Best Cereals, Grain Foods Have Carbs to Fiber Ratio Less Than 10 to 1

The term 'whole grain' or wholemeal can be misleading when included in the information for various food products. Both Oatmeal and the breakfast cereal 'Cheerios' are wholegrain. They are healthier than breakfast cereals such as Corn Flakes and Special K, from which the bran and germ in the grains have been removed by processing. Processed grain also lack the minerals and many vitamins that are in the original grains.

So why is steel-cut oatmeal, particularly when cooked slowly as a porridge generally healthier than Cheerios? The reason is that for Cheerios and other processed cereals the flour is highly processed and the wheat bran and germ is added back to qualify for the whole grain status. A lot of sugar is also added. This means that these processed cereals digest almost immediately, whereas oatmeal in rolled oats takes much longer to digest. Oatmeal also has a higher fiber content. A recent study showed that people who ate oatmeal for breakfast felt fuller for longer than those who consumed the same number of calories in processed cereal. So how can you choose a healthy breakfast cereal when the ones listed as 'whole grain' may be flawed?

Components of a Whole Grain. Processing removes the bran and wheat germ that contains most of the nutrients
Components of a Whole Grain. Processing removes the bran and wheat germ that contains most of the nutrients | Source
Whole Grain bread can vary in terms of nutrients because of the other ingredients used when making the bread.
Whole Grain bread can vary in terms of nutrients because of the other ingredients used when making the bread. | Source
Processed breakfast cereals may contain whole grains, but the added sugar and processed flour degrades their value compared with rolled oats
Processed breakfast cereals may contain whole grains, but the added sugar and processed flour degrades their value compared with rolled oats | Source
Whole grains are very nutritious, by processing can remove most of the vitamins, minerals and fiber.
Whole grains are very nutritious, by processing can remove most of the vitamins, minerals and fiber. | Source

The table below shows the amount of carbohydrate and fiber in a cup of flour produced from many whole grains.

Also shown, is the carbohydrate to fiber ratio.

For most grain flours the ratio is well below 10:1.

For rolled oats it is 6.8, for rye it is 5, hard white wheat it is 6.2, millet it is 8.6 and quinoa it is 9.

In contrast, Cornmeal has a ratio of 10.5 and brown rice 21.7, sorghum, and wild rice 12.

Carbohydrate and Fiber in Grain Flour ( 1 cup) and Carb to Fiber Ratio - Smallest at the Top

Flour ( 1 cup)
Calories
Carbohydrate (g)
Fiber (g)
Ratio Carbs to Fiver
bulgur
154
34.14
8.2
4.2
barley hulled
159
33.07
7.8
4.2
triticale
151
32.46
6.6
4.9
rye
152
34.14
6.8
5
wheat- red
147
32.03
5.5
5.8
wheat- hard white
154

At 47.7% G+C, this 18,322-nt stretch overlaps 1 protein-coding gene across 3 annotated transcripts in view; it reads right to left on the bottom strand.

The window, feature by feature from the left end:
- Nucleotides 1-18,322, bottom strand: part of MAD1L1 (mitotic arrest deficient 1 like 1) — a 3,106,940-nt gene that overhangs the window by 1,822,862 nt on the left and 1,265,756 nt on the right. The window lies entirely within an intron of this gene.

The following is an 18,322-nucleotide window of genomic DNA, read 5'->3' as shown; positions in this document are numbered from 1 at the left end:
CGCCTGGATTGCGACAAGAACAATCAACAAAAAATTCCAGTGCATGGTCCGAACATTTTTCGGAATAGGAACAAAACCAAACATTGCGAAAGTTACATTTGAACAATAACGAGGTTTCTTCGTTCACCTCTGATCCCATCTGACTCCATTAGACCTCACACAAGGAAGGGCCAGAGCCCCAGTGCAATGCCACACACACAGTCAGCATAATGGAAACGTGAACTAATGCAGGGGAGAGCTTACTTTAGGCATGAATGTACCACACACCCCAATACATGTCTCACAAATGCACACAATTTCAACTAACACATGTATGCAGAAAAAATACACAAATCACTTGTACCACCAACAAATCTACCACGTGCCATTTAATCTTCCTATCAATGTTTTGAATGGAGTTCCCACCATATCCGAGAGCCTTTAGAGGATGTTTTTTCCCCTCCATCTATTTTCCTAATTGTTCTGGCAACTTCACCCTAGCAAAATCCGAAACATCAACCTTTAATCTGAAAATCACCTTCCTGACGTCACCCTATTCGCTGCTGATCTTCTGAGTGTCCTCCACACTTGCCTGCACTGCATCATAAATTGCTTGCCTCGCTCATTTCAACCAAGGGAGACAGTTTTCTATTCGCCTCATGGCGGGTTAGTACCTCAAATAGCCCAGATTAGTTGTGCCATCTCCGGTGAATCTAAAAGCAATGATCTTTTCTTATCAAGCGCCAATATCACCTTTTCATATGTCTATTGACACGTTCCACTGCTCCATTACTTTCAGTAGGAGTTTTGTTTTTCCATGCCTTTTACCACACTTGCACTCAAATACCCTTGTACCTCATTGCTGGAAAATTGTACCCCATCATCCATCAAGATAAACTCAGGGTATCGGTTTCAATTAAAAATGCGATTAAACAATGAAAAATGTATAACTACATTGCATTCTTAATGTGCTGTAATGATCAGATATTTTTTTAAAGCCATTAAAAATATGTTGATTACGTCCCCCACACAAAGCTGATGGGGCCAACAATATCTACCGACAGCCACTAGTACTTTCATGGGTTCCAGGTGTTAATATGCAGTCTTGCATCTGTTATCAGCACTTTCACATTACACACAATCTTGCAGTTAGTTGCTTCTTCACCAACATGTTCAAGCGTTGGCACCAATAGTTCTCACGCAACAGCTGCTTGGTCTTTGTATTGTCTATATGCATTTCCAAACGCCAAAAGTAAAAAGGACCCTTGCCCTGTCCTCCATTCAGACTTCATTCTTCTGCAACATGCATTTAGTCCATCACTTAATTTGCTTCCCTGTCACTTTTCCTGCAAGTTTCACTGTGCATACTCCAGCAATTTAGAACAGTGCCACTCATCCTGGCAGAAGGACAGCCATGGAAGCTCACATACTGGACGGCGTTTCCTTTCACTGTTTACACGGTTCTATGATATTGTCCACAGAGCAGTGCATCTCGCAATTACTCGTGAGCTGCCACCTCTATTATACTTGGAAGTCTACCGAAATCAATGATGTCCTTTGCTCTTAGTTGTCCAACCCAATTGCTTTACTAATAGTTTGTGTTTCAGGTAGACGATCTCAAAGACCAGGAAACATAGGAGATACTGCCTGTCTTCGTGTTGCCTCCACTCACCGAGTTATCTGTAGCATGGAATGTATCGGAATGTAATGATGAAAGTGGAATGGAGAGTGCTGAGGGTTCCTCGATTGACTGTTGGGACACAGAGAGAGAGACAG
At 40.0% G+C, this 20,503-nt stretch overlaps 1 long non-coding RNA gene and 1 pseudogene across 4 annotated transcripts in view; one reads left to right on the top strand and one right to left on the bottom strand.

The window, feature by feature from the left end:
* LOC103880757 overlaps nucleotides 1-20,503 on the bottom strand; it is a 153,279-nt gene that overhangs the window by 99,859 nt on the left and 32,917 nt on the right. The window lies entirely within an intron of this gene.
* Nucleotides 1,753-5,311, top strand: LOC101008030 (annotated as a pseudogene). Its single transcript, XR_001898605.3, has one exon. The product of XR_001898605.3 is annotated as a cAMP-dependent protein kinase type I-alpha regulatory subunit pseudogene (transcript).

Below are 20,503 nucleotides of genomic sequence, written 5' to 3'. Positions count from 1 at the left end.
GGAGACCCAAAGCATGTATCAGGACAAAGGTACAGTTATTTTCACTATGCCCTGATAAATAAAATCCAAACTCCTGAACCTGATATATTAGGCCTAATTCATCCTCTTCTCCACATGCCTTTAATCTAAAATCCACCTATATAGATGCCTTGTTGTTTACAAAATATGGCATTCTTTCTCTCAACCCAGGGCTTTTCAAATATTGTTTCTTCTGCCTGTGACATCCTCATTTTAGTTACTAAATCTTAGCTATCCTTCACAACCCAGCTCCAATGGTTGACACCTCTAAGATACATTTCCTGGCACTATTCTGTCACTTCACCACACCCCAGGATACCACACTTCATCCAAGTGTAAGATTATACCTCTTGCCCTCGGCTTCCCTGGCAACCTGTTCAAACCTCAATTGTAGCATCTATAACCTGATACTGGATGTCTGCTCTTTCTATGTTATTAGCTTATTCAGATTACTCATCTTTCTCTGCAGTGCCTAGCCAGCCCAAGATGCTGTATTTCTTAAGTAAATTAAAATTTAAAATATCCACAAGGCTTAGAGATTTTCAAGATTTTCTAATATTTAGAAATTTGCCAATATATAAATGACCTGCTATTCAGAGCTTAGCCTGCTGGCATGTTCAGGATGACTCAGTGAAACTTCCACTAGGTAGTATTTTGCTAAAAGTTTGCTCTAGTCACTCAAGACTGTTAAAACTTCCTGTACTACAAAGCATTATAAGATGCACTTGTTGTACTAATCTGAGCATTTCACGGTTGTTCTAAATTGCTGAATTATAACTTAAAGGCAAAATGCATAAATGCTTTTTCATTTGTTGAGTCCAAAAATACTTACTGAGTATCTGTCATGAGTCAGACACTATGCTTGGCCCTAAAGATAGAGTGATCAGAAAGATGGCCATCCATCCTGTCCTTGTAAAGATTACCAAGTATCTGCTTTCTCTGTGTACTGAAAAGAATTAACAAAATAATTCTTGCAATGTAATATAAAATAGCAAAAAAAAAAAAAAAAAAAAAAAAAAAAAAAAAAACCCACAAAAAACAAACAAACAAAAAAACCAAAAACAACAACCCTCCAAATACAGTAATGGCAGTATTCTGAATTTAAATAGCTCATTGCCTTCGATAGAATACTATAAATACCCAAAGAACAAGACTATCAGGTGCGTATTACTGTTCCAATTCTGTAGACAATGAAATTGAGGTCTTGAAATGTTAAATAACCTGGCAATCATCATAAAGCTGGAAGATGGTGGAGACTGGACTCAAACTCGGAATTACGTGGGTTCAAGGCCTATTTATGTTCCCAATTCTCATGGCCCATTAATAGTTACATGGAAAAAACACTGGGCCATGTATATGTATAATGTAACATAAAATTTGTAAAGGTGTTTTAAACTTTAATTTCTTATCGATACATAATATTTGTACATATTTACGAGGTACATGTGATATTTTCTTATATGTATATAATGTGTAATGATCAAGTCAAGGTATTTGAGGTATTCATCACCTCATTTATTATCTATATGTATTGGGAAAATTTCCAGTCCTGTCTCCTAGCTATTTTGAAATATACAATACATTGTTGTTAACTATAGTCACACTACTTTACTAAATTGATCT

34.16
5.5
6.2
Kamut
152
31.76
5
6.4
spelt
152
31.59
4.8
6.6
wheat- durum
153
32.01
4.82
6.6
rolled oats
171
30.47
4.5
6.8
buckwheat
154
32.18
4.5
7.2
millet
170
32.78
3.8
8.6
quinoa
166
28.87
3.2
9
teff
165
32.91
3.6
9.1
amaranth
167
29.36
3
9.8
cornmeal
163
34.6
3.3
10.5
sorghum flour
162
34.86
3
11.6
sorghum
153
33.58
2.8
12
wild rice
161
33.71
2.8
12
rice- brown
166
34.76
1.6
21.7

The Secret for a Healthy Breakfast Cereal - The Carbohydrate to Fiber Ratio

If you compare these values for whole grain flours with those of common processed breakfast cereals the differences are startling.

A serving of Corn Flakes, for instance, includes about 24 g of carbohydrate and 1 g of fiber, leading to a crabs to fiber ratio of 24.

Special K (Kelloggs) has 22 g of carbohydrate and 1 g of fiber, leading to a ratio of 22.

In contrast, Fiber One (General Mills) has 12.5 g of carbohydrate and 7 g of fiber, giving a ratio of 1.8.

All-Bran (Kelloggs) 11.5 g of carbohydrate and 5 g of fiber, giving a ratio of 2.3.

Beware that instant oatmeal can be a trap as it may contain a lot of added sugar.

The tables below provide listing of the carbohydrates and fiber in a variety of breads and breakfast cereals. The ones with the lowest card to fiber ration are listed as the top.

Research Study of Best Criteria for Choosing Healthy Whole Grain Products

A major study examined a set of criteria that could potentially be used to assess the health value of various breakfast cereals and products in terms of their Whole Grain contents:

► The industry-sponsored Whole Grain stamp

► WG as the first ingredient

► WG as the first ingredient without added sugars

► The word ‘whole’ before any grain in the ingredients

► The total carbohydrate to fiber ratio (target 10:1 or less)

The study examined 545 grain products or fiber, sugars, sodium, energy, trans-fats and price using the above criteria.

The study found that the 10:1-ratio was the best in showing the largest differences, for products with ratios above and below 10:1.

Products achieving the 10:1-ratio also contained on average: